As witnesses recount the horrific crime at Sandy Hook Elementary, one constant is emerging: Even more children would have been killed had it not been for the actions of teachers, a custodian and even the students themselves.
"A lot of children are alive today because of actions the teachers took," School Superintendent Janet Robinson told NBC's TODAY show on Saturday, a day after a gunman killed 20 children and six adults at the K-4th grade school in Newtown, Conn.
Principal Dawn Hochsprung and school psychologist Mary Sherlach, both among those killed, were said to have run toward the gunfire as it broke out, with Hochsprung lunging at the gunman, according to town officials.
Hochsprung was coming out of a meeting when she confronted the shooter, Board of Education chairwoman Debbie Liedlien said Saturday.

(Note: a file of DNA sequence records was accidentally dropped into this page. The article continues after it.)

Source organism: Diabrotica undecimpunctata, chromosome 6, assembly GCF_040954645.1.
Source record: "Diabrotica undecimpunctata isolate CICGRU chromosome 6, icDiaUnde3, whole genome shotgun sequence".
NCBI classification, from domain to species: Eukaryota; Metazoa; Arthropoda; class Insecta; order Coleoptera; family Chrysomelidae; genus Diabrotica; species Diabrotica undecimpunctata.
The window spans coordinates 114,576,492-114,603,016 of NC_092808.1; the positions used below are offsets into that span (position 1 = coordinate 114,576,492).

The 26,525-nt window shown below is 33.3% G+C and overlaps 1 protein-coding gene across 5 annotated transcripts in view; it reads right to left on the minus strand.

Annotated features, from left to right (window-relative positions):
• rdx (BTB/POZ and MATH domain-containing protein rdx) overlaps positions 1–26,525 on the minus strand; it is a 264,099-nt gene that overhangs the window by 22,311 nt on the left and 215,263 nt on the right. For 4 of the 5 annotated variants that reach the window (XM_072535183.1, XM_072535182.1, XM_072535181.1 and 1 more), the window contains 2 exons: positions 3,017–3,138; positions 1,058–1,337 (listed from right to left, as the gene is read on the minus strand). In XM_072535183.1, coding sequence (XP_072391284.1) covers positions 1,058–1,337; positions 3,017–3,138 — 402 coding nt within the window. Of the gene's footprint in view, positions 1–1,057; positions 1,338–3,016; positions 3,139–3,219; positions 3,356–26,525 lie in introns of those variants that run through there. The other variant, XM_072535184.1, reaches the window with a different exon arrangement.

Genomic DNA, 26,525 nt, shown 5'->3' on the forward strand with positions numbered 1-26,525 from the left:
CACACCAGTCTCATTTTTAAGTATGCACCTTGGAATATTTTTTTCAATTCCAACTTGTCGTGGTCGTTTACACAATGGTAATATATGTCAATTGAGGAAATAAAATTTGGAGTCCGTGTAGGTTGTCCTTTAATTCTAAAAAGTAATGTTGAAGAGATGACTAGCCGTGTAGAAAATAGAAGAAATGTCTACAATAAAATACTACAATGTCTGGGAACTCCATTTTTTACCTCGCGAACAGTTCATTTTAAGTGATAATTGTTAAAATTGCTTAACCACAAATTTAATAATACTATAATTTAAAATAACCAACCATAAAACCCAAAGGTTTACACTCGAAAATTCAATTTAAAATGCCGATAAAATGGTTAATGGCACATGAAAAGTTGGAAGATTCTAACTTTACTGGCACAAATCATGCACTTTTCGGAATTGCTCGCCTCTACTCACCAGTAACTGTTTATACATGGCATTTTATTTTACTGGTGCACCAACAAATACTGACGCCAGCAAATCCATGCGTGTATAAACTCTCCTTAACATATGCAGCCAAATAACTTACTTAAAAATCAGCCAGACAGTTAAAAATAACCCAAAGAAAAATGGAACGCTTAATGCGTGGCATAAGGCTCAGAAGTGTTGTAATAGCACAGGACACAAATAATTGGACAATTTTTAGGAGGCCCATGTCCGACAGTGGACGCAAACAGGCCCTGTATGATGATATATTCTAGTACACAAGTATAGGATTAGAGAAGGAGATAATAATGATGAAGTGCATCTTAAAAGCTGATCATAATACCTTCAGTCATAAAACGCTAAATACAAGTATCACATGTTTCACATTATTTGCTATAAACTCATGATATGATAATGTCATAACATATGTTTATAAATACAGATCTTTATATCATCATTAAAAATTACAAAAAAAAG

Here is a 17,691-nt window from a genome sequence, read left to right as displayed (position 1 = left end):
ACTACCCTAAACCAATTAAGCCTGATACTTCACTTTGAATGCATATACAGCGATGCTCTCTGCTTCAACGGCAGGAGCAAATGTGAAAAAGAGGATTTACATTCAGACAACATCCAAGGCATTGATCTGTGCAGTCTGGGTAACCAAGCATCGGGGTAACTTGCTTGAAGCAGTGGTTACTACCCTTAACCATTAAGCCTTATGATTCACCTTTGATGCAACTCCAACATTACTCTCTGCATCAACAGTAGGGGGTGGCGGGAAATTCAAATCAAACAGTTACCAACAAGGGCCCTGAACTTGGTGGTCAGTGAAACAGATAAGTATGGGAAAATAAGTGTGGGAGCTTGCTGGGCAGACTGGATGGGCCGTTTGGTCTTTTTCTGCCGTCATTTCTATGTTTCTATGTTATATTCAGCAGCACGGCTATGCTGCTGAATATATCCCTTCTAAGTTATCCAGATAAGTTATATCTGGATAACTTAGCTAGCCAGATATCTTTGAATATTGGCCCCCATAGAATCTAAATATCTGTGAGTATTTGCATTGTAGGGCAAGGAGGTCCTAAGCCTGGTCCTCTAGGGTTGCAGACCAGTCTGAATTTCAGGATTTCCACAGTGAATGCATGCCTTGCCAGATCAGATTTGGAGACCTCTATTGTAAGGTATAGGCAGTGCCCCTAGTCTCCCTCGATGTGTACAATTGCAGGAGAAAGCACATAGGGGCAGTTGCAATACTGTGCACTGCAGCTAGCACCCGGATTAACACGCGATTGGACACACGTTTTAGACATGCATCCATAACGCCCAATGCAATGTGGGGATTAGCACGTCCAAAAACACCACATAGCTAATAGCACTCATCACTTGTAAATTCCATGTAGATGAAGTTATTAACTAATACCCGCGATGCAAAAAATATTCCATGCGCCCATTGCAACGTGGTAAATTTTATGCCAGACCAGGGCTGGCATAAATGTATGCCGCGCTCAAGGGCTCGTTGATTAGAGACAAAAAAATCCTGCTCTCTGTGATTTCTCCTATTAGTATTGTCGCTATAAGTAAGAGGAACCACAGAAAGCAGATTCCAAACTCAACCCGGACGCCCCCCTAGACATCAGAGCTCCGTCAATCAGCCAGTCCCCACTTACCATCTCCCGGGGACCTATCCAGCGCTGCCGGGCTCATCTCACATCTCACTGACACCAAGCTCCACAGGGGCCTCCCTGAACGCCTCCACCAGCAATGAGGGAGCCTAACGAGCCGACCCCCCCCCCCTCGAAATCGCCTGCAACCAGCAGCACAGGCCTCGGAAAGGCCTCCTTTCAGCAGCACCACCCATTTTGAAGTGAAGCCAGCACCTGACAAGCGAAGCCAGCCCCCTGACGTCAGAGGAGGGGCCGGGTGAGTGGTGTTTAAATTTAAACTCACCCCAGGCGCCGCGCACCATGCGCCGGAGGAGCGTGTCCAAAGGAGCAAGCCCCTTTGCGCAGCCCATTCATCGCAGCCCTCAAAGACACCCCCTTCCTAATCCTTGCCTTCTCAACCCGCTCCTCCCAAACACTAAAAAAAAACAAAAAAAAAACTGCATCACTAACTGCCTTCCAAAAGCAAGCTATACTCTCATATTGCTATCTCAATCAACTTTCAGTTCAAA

Jeff Capeci, chairman of Newtown's Legislative Council, said Hochsprung's actions were nothing short of heroic. "From what we know, it's hard to classify her as anything else," he added.
Mary Ann Jacob, a school library aide, told reporters Saturday that she was with 18 fourth-graders when she heard "popping sounds" and realized shots had been fired.
"I shouted 'Lockdown!' and I ran across the hall and told the other class," Jacob said.
She then discovered that her classroom door would not lock. After blocking the door from the inside with a filing cabinet, Jacob and the rest of the library staff guided the children in a group-crawl to a closet in the back.
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